This analysis might make sense to BP, and to the idea of risk-neutral corporate finance. But it cannot be seen as complete. What is the cost to me of never seeing a Louisiana Brown Pelican except in a zoo or bird park? What is the market value of the quality of life of thousands of Louisiana Bayou residents, who chose to forgo directly measurable wealth for the intangible joys of living where their families have lived for generations? What is the market value of damage to wetlands and marshes from Louisiana to the Florida Everglades? What is the market value of the hundreds or thousands of intangible elements of quality of life that affect tens of millions of residents and tourists, and will do so for years to come?
Clearly, firms have difficulty in incorporating intangibles into economic decision analysis. Surely, no energy company has worked longer or harder to create an image as a green, socially responsible corporate citizen, and yet this does not appear to have altered BP's short-term tactical decision making in the Gulf.
The solution is not to arbitrate for years or to battle for years in state and federal courts on what the true cost of these intangibles is, and thus to calculate who gets what in compensation, although for the BP Deepwater Horizon that will certainly be both necessary and appropriate. The solution going forward is to help ensure that no other off-shore driller makes the same "rational" calculation.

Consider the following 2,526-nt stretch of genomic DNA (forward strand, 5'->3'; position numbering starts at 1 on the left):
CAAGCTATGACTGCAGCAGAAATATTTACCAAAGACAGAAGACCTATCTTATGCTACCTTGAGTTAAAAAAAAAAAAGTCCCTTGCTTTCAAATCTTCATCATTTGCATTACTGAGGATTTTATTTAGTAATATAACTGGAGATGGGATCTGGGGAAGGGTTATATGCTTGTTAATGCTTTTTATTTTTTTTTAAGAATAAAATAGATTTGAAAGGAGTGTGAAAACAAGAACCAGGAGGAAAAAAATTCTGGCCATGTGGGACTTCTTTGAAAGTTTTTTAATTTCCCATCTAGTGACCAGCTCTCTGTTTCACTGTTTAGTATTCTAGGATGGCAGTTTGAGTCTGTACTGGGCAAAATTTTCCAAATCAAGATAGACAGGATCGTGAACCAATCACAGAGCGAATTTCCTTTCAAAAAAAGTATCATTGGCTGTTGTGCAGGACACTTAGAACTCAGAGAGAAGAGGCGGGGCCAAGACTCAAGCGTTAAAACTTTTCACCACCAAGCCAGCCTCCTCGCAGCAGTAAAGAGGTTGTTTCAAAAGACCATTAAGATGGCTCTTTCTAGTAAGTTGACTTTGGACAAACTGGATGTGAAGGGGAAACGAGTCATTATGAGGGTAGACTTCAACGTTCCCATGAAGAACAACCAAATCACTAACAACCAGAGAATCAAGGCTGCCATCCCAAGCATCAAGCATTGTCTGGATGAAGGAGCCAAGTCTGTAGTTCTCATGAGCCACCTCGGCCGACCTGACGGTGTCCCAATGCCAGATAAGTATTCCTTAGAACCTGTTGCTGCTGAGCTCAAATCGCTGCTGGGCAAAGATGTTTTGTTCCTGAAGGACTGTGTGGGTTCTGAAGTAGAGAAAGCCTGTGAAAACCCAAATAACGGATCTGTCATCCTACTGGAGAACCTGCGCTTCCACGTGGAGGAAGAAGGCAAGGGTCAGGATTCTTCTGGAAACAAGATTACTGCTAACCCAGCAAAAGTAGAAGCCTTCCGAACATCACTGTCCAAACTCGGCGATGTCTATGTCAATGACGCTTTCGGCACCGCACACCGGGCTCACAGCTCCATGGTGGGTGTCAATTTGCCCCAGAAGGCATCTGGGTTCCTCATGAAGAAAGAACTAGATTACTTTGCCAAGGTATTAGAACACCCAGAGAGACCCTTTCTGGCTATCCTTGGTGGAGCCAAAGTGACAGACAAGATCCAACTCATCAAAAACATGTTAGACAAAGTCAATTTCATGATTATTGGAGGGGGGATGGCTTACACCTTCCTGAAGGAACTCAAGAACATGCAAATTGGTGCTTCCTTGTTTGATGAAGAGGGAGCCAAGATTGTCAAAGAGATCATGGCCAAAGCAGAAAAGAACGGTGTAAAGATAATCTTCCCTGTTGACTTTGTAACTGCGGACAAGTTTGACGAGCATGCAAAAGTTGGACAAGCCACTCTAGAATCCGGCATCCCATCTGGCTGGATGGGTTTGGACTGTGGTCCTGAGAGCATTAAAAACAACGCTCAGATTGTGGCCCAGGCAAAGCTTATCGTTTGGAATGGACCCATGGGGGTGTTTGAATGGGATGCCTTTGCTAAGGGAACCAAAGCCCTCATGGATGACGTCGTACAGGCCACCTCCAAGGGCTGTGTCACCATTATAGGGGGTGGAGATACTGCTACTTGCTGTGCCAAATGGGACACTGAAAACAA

A simple change would be to incorporate a massive penalty cost into the driller's calculation of the price of drilling disasters.
This is, of course, not a simple as it sounds. A cost that was too high, or that was imposed arbitrarily any time there was a drilling accident, might make off-shore drilling economically impossible. Few but the most committed environmentalists want that. But a penalty cost that was imposed any time a conscious decision led to a drilling disaster would prevent many avoidable disasters.
If the expected additional punitive costs in our hypothetical example were $5 billion, the amount of the punitive damages initially assessed after the Exxon Valdez disaster, it is quite likely that the rational executives at BP would have chosen a course of action that would have avoided the spill that threatens much of the gulf today.
This is clearly not a spiteful policy, but a forward-looking and economically rational policy. All of us -- the manatee and pelicans, the shrimpers and resort owners, the tourists and the residents, and even BP management -- would be better off today if a policy like this had been in place.
Professor Clemons teaches strategy, information technology, history, and the analysis of complex decisions at the University of Pennsylvania. Dr. Barnett consults in strategy, marketing, and consumer behavior. The two have collaborated on a wide range of projects, from the behavior of consumers using online search and the impact of modern communications technology on employee behavior to the economic future of China and directions for future Middle East foreign and military policy.